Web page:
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by Thomas M. Sipos, managing editor [October 4, 2010]
[HollywoodInvestigator.com]Maybe it's the poor economy, but very few comedic horror films were submitted to the 2010 Tabloid Witch Awards -- the Hollywood Investigator's annual No Entry Fee horror film contest. Film entries overwhelmingly featured dramatic horror. Few filmmakers are feeling very funny right now.
This year's winning films came from the United States, Canada, England, Spain, and Argentina -- the same as last year with the exception of Ireland, which won a Tabloid Witch in 2009, but not this year.
Interviews with winning filmmakers will appear in the Investigator over the coming months. A screening of new and previous winning films will be held on October 29th and 30th at Santa Monica's Miles Memorial Playhouse. The exact selections and scheduling is currently being determined.
The Investigator is also in talks with the World Horror Convention about a possible "best of" screening at the 2011 WHC, as the Tabloid Witch did in 2008 and 2009.
Among its many merits, Devi Snively's 15 minute horror short is commendably original. No zombies, slashers, vampires, or even Japanese inspired ghosts. It's not even clear whether Death in Charge is a comedy or a drama. Its funny moments are balanced against those of dark poignancy. Death in Charge is unique.
In a deceptively simple tale, the Grim Reaper arrives at a single mother's home and is mistaken for the babysitter. The Reaper's long black cloak is accepted as normal teenage "goth" attire. While she babysits, the Reaper (played by Marina Benedict) bonds with a jaded little girl (Kylie Chalfa), who fantasizes killing her mother. Yet the ending is unexpected.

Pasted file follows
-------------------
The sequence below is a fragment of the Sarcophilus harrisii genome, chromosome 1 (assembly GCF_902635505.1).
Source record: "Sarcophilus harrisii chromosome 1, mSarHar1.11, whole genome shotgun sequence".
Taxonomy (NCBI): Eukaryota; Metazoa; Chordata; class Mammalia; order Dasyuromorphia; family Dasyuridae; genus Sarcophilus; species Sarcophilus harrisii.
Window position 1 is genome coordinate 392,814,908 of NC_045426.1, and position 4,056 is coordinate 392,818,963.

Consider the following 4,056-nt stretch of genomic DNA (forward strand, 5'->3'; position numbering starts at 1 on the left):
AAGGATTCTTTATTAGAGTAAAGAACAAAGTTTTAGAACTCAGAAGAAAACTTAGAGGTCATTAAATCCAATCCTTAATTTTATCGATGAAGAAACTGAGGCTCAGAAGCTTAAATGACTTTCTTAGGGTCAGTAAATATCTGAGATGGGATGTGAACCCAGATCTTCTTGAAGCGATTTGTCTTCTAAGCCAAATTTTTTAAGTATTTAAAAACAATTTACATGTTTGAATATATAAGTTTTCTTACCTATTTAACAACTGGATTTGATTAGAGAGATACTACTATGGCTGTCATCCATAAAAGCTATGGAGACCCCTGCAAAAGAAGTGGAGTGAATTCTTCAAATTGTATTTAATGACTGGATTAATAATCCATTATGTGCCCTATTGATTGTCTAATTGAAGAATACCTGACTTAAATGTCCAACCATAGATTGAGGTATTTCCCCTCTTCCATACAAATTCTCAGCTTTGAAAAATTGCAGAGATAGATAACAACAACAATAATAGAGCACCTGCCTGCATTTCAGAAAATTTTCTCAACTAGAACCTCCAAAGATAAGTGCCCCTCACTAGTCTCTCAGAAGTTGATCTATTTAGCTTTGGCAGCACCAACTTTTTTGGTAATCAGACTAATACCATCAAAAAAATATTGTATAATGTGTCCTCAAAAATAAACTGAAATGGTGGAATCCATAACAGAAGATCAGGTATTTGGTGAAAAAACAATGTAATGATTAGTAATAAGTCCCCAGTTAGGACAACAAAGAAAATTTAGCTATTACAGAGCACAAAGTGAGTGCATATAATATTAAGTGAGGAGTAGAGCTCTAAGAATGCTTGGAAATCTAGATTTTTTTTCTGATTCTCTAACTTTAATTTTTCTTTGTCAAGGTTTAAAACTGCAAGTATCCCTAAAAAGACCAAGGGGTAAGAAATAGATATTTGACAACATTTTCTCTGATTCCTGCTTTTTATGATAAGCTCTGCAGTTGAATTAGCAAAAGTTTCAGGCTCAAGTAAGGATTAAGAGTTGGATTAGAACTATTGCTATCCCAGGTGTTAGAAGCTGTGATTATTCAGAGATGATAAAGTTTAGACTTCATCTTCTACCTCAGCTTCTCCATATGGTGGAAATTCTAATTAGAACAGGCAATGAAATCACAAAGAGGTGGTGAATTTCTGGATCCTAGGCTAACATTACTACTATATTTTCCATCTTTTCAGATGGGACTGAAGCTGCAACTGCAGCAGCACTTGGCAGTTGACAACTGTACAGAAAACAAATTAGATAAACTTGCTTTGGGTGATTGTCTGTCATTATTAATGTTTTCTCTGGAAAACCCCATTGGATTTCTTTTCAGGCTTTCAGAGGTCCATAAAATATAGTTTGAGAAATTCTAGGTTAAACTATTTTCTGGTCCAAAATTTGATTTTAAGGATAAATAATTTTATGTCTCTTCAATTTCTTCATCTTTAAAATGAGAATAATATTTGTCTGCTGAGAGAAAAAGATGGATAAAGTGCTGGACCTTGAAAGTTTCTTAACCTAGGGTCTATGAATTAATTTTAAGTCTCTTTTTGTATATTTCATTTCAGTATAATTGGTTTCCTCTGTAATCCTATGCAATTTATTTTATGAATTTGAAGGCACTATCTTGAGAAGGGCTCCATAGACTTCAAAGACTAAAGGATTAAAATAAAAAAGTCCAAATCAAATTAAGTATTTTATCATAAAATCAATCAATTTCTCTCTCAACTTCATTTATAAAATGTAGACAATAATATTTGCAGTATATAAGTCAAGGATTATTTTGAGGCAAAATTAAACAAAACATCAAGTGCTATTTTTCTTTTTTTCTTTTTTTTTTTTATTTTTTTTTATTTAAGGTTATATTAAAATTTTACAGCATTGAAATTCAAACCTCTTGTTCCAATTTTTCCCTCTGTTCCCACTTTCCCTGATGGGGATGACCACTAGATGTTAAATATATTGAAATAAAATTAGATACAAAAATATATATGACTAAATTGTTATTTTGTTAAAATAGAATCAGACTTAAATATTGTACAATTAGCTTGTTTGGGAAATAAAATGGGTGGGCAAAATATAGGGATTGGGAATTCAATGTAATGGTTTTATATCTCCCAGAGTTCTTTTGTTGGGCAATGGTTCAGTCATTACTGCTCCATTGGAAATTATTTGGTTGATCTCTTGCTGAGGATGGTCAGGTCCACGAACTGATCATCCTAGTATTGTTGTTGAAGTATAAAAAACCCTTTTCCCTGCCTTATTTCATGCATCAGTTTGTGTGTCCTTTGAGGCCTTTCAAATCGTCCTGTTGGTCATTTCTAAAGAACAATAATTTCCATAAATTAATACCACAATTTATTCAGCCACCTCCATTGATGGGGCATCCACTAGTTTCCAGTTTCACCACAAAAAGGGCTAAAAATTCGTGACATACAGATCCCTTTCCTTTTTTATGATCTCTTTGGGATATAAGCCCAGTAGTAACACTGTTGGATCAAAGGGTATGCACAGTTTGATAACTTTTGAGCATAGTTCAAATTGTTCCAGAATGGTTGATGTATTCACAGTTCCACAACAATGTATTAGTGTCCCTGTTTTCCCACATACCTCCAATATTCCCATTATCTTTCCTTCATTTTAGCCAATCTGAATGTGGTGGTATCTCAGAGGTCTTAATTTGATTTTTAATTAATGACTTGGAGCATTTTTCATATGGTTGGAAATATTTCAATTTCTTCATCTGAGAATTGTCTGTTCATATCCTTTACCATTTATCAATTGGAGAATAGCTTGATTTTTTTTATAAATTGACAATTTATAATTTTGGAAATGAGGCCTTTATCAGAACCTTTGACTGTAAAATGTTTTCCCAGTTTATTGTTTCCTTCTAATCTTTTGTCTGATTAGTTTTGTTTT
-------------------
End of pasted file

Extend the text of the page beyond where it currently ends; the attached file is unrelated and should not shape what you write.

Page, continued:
Although it's hard to categorize Death in Charge, its ultimately dark ending pushes it away from comedy, earning it this year's Best Dramatic Horror Short Film Tabloid Witch Award.
Contributing mightily to the film's emotional force is Marina Benedict's strikingly original portrayal of the Grim Reaper. Her Reaper is ethereal, almost spacey; a reaper who's not quite "on the ball" and perhaps sympathizes overmuch with her victims, but who nevertheless accomplishes her tasks with somber, even "grim," determination.
Benedict's performance wins her 2010's Best Actress Tabloid Witch.
Comedic horror goes in cycles. Many submissions arrived for the 2007 and 2009 awards consideration; very few for 2008 and 2010. But scant competition is no guarantee of winning. If nothing worthy arrives in a category, no award is presented.
Happily, The Haunted Restaurant is amusing, entertaining, and well made. This Canadian short film (7 minutes) is about a restaurant where many people have died under "accidental" circumstances. The place has a bad reputation. Nevertheless, a couple must eat a meal there in order to collect on a inheritance.
Directed by Trevor Carroll and written by Max Mosher, The Haunted Restaurant is a polished student effort from Vancouver, with a talented cast and entertaining story. It wins this year's Best Comedic Horror Short Film award.
* Shrove Tuesday
As with Death in Charge, Lee Andrew Matthews's Shrove Tuesday defies easy categorization. It has animated scenes, but not many. It has humor, but it's mostly dark and grim. It's not a traditional story with a beginning, middle, and end, yet it tells a story.
This 22 minute English film opens with a voiceover that explains the dramatic premise, accompanied by whimsical animation. Then a briefly comedic, but largely gory vignette. Then what appears to be the real story, borrowing Red Riding Hood from the Brothers Grimm, but not the wolf. This final segment is capped by a somewhat anachronistic depiction of missing child posters in what appears to be a medieval forest.
Shrove Tuesday dramatizes the bloody roots of Old English fairy tales, and their modern day (is it modern day?) manifestations. The film's bright saturated colors and soft-focus images are beautiful, grisly, and fantastical, supporting the theme of a dark, dreamy fairy tale. Its events are further supported by powerful and sumptuous music (that appropriately includes medieval bells), whose melodies parallel the film's dramatic twists and turns. Horrifically fantastical visual effects further support the film's story and themes.